• Author

    • Dalton, Tristram


Sort: Frequency / Alphabetical

Show: Top 5


Dates From

Dates To

Search help
Documents filtered by: Author="Dalton, Tristram"
Results 1-10 of 55 sorted by relevance
  • |<
  • <<
  • <
  • Page 1
  • >
  • >>
  • >|
4 August 1809, Alexandria. The former Massachusetts senator recommends Edmund Jennings Lee for the vacant District of Columbia judgeship. “I am not capable of forming a correct opinion of his Legal Abilities,” but is certain satisfactory recommendations will be forthcoming “from Gentlemen who are Judges.” Hopes JM “will pardon this freedom.” RC ( DNA : RG 59, Letters of Application, 1809–17). 1 p.
Prevented by a severe cold from paying You my Congratulations, personally, on the 4th of March, I requested our mutual Friend Mr Deblois to present them, hoping, ere’ this day, to have had the pleasure of renewing them myself. As the weather & roads still keep me from that satisfaction, I cannot longer delay begging You to accept my sincere professions of Joy on Your being placed at the Head...
I have really occasion to make an Apology for troubling you so often with my personal concerns—perhaps I presume too much on the Score of private Friendship—That, and Your Candor, I will hope, may plead my excuse— On the 21st of the last month I did myself the Honor of writing to You–when I took the liberty to mention the probability of a dissolution of my Copartnership with Mr Lear— It is...
Under the 25th May last I did myself the honor of addressing you in behalfe of a Capt William Armstrong, late Comander of a vessel belonging to me—who, by the then last accounts, was suffering a severe confinement on board a Ship at Portsmo. I felt much on this account, both as he was a worthy young fellow—and as it appeared to me an insult upon a subject of these States—therefore on a public...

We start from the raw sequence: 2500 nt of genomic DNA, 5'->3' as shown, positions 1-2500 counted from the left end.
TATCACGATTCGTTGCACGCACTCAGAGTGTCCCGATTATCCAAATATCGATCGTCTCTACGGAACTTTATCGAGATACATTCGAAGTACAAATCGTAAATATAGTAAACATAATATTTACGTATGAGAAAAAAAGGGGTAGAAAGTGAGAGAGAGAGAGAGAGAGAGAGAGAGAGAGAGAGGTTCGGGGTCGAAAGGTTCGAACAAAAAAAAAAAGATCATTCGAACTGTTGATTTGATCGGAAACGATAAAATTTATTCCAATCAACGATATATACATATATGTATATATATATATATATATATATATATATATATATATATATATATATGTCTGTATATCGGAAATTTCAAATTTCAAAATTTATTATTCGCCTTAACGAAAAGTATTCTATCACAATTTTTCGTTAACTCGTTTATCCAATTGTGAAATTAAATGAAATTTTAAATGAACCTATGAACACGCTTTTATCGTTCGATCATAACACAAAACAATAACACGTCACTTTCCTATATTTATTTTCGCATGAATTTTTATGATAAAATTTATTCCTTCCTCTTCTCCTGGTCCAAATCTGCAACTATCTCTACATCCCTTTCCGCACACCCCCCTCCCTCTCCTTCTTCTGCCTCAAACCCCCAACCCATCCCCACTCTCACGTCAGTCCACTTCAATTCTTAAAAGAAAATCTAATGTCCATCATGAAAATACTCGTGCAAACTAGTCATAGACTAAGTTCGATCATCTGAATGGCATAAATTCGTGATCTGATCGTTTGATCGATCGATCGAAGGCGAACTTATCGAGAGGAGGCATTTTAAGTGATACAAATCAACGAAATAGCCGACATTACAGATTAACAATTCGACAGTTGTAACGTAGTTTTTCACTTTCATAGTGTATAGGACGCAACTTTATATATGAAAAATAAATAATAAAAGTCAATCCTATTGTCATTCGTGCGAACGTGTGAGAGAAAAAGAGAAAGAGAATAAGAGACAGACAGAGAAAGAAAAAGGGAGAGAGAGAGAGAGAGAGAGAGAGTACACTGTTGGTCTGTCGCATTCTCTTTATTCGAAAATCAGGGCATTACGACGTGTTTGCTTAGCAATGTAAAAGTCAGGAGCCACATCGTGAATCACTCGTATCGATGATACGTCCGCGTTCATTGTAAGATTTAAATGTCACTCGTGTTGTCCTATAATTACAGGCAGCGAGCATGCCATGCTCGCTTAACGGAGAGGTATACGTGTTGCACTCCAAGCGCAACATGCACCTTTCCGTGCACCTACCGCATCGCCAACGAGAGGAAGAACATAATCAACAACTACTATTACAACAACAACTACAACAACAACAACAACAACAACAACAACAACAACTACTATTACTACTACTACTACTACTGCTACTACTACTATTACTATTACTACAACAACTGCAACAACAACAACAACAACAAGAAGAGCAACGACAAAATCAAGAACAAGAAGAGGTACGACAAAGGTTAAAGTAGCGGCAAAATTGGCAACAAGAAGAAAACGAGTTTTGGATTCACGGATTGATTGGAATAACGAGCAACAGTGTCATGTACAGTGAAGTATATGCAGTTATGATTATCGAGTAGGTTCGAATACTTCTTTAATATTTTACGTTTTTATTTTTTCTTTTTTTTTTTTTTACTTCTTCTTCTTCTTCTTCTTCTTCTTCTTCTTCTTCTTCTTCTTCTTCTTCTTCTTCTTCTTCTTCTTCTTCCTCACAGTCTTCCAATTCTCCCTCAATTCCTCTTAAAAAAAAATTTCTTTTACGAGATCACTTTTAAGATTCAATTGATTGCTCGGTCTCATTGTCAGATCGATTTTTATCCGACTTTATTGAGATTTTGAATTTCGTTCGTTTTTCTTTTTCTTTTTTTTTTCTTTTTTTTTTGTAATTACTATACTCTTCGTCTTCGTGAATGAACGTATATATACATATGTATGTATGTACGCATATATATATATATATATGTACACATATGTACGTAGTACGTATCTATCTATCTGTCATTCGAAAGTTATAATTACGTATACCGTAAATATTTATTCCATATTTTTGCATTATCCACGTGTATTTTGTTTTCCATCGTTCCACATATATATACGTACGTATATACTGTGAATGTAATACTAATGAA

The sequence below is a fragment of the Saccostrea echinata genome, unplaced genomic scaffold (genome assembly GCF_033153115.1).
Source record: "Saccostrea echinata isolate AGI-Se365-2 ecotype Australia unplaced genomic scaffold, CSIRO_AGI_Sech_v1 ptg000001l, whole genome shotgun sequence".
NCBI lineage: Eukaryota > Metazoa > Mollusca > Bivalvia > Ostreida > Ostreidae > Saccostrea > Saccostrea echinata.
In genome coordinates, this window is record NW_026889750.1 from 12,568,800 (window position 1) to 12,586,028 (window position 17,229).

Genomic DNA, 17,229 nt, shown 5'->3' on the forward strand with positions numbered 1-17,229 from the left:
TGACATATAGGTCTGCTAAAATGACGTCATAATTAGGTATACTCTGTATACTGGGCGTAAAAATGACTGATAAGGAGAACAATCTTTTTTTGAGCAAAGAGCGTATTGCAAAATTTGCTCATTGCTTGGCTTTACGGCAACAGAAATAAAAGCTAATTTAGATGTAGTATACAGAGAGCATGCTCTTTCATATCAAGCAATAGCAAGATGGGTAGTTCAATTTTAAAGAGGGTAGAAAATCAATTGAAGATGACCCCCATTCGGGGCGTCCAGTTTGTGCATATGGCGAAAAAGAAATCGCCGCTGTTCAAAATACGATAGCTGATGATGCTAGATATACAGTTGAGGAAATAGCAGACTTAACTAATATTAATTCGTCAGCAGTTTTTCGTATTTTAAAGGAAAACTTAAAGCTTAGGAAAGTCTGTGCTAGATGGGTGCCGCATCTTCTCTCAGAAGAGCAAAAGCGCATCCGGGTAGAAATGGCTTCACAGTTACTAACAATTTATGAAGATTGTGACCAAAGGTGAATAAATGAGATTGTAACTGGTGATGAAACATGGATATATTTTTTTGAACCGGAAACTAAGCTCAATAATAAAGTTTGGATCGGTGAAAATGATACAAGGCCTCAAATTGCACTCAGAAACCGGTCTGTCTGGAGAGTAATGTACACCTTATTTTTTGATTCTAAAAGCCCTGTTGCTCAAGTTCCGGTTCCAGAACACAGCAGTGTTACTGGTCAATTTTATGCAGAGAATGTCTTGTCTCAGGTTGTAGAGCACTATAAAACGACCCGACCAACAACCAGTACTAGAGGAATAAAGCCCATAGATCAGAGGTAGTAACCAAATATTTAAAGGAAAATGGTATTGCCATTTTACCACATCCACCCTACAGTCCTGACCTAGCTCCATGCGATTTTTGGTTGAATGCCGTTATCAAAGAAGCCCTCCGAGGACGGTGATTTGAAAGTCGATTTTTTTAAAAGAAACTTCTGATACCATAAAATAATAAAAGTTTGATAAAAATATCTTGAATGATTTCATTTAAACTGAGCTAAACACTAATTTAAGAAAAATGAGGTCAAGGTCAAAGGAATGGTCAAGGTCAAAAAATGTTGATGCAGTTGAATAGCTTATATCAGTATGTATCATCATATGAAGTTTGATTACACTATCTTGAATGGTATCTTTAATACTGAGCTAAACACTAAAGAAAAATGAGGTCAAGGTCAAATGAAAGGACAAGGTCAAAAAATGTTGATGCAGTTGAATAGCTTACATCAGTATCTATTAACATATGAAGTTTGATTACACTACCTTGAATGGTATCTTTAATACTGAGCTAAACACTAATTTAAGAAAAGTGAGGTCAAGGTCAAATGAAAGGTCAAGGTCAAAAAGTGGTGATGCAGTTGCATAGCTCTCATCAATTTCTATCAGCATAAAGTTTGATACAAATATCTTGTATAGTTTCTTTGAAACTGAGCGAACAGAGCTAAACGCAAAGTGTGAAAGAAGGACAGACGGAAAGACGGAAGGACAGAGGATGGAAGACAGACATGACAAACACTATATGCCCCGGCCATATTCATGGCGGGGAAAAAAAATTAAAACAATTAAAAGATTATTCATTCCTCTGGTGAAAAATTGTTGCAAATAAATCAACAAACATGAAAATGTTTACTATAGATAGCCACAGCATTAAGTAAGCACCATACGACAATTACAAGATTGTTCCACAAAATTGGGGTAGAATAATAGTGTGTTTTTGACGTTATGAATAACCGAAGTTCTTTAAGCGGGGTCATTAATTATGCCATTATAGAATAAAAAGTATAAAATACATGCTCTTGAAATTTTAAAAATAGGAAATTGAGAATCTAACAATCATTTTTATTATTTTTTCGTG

§ From Tristram Dalton. 25 January 1806, Alexandria. “I am informed that Mr Ridgley, Who was left at Tripoli, in charge of the Affairs of the United States, has asked leave to return to America, and that a Consul to that Power will, probably , be soon appointed. “Should this be correct intelligence, I hope you will excuse my taking the liberty of naming, as a Candidate for this Office,...
I have to acknowledge & thank you for your favour of the 2 nd Inst: which I communicated to my friend Aaron Dexter Esq r President of the Mass as Agricultural Society . He and his friends are highly gratified by your account of Co l Randolph ’s success in ploughing hill sides horizontally—a desideratum long sought for, in vain, in this quarter. Several Gentlemen are anxious to begin the...
Having already taken the liberty of expressing to You the desire I entertain to continue in the service of the foederal Government—and of requesting the Honor of an Appointment therein, if consistent with Your Arrangements, Permit me, Sir, once more to address You on the Subject, so far as to mention a report that Mr Osgood has thoughts of resigning the place of Post Master General. Should...
Having received a Commission of Surveyor of the Port of Boston & Charlestown, and another as Inspector of said Port, I beg leave to offer my sincere thanks for this renewed mark of your favour & confidence. Every attention, within my Power and abilities, shall be paid in the execution of the duties of these Offices, by which I will hope to merit the approbation of Government. With the warmest...
Among the many Congratulations that will be presented to You, on your being elected to the high & important Office of President of the United States, permit me to present mine—I pray You not to accept them as offered to the Shrine of Power only, but as proceeding from the Heart of Friendship& the Soul of unfeigned regards— While our Country shall thus express their Gratitude to, and Confidence...
For several month’s past, I have been prevented from writing by a violent inflammation in my Eyes, which was probably, rendered more lasting and serious, for want of a little prudence at an early stage of the complaint. This is my first attempt to use a Pen since the second attack—I cannot do it, with more Propriety, or with more Satisfaction to myself, than in paying to You, Sir, my most...